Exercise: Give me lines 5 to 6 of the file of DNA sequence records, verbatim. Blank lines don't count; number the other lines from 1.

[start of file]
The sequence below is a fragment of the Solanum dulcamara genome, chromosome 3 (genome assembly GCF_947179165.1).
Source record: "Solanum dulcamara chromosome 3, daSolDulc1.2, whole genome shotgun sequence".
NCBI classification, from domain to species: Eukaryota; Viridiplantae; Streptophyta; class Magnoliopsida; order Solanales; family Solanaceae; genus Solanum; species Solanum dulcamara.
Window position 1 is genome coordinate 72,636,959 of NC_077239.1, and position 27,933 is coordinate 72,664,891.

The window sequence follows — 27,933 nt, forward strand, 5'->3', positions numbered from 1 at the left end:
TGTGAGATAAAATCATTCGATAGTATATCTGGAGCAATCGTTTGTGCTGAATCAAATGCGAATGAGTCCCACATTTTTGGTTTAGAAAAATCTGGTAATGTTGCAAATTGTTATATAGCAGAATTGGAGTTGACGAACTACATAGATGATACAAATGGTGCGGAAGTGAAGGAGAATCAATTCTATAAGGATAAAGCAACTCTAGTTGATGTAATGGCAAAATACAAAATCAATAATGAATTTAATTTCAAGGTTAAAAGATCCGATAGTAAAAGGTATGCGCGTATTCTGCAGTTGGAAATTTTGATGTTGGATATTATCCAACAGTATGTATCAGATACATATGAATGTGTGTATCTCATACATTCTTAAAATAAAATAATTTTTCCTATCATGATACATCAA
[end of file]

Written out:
The window sequence follows — 27,933 nt, forward strand, 5'->3', positions numbered from 1 at the left end:
TGTGAGATAAAATCATTCGATAGTATATCTGGAGCAATCGTTTGTGCTGAATCAAATGCGAATGAGTCCCACATTTTTGGTTTAGAAAAATCTGGTAATGTTGCAAATTGTTATATAGCAGAATTGGAGTTGACGAACTACATAGATGATACAAATGGTGCGGAAGTGAAGGAGAATCAATTCTATAAGGATAAAGCAACTCTAGTTGATGTAATGGCAAAATACAAAATCAATAATGAATTTAATTTCAAGGTTAAAAGATCCGATAGTAAAAGGTATGCGCGTATTCTGCAGTTGGAAATTTTGATGTTGGATATTATCCAACAGTATGTATCAGATACATATGAATGTGTGTATCTCATACATTCTTAAAATAAAATAATTTTTCCTATCATGATACATCAA